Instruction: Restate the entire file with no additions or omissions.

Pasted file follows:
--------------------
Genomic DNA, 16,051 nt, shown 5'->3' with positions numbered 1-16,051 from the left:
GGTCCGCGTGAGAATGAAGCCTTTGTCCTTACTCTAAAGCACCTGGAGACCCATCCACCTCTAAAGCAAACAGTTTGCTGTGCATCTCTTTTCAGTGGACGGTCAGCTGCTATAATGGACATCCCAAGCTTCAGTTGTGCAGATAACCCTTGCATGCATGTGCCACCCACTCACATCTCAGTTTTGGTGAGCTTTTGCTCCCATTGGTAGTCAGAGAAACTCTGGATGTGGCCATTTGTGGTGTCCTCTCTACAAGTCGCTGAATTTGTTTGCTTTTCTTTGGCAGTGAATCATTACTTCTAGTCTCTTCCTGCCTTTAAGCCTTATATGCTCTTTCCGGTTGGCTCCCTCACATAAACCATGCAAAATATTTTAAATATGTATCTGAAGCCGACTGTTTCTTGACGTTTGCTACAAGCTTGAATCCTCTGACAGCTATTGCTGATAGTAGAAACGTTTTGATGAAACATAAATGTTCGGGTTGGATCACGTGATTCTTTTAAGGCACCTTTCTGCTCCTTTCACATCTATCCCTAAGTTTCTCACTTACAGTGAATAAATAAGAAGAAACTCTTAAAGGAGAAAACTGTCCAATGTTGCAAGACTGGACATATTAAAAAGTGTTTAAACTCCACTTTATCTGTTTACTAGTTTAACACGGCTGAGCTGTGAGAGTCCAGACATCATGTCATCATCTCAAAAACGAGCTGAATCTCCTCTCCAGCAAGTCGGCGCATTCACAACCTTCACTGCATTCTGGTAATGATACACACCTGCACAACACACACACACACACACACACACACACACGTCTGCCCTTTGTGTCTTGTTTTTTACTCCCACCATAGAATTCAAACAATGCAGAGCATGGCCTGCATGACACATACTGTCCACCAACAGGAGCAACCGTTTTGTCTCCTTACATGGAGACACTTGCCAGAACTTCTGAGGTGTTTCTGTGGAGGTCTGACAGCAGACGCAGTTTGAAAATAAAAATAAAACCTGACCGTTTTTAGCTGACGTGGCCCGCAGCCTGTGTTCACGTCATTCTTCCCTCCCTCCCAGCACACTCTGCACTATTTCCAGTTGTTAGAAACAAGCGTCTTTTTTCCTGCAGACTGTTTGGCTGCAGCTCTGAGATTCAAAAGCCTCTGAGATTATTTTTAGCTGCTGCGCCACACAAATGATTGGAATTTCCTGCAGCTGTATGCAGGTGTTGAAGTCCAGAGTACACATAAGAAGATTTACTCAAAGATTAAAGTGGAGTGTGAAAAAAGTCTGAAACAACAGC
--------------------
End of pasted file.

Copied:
Genomic DNA, 16,051 nt, shown 5'->3' with positions numbered 1-16,051 from the left:
GGTCCGCGTGAGAATGAAGCCTTTGTCCTTACTCTAAAGCACCTGGAGACCCATCCACCTCTAAAGCAAACAGTTTGCTGTGCATCTCTTTTCAGTGGACGGTCAGCTGCTATAATGGACATCCCAAGCTTCAGTTGTGCAGATAACCCTTGCATGCATGTGCCACCCACTCACATCTCAGTTTTGGTGAGCTTTTGCTCCCATTGGTAGTCAGAGAAACTCTGGATGTGGCCATTTGTGGTGTCCTCTCTACAAGTCGCTGAATTTGTTTGCTTTTCTTTGGCAGTGAATCATTACTTCTAGTCTCTTCCTGCCTTTAAGCCTTATATGCTCTTTCCGGTTGGCTCCCTCACATAAACCATGCAAAATATTTTAAATATGTATCTGAAGCCGACTGTTTCTTGACGTTTGCTACAAGCTTGAATCCTCTGACAGCTATTGCTGATAGTAGAAACGTTTTGATGAAACATAAATGTTCGGGTTGGATCACGTGATTCTTTTAAGGCACCTTTCTGCTCCTTTCACATCTATCCCTAAGTTTCTCACTTACAGTGAATAAATAAGAAGAAACTCTTAAAGGAGAAAACTGTCCAATGTTGCAAGACTGGACATATTAAAAAGTGTTTAAACTCCACTTTATCTGTTTACTAGTTTAACACGGCTGAGCTGTGAGAGTCCAGACATCATGTCATCATCTCAAAAACGAGCTGAATCTCCTCTCCAGCAAGTCGGCGCATTCACAACCTTCACTGCATTCTGGTAATGATACACACCTGCACAACACACACACACACACACACACACACACACGTCTGCCCTTTGTGTCTTGTTTTTTACTCCCACCATAGAATTCAAACAATGCAGAGCATGGCCTGCATGACACATACTGTCCACCAACAGGAGCAACCGTTTTGTCTCCTTACATGGAGACACTTGCCAGAACTTCTGAGGTGTTTCTGTGGAGGTCTGACAGCAGACGCAGTTTGAAAATAAAAATAAAACCTGACCGTTTTTAGCTGACGTGGCCCGCAGCCTGTGTTCACGTCATTCTTCCCTCCCTCCCAGCACACTCTGCACTATTTCCAGTTGTTAGAAACAAGCGTCTTTTTTCCTGCAGACTGTTTGGCTGCAGCTCTGAGATTCAAAAGCCTCTGAGATTATTTTTAGCTGCTGCGCCACACAAATGATTGGAATTTCCTGCAGCTGTATGCAGGTGTTGAAGTCCAGAGTACACATAAGAAGATTTACTCAAAGATTAAAGTGGAGTGTGAAAAAAGTCTGAAACAACAGC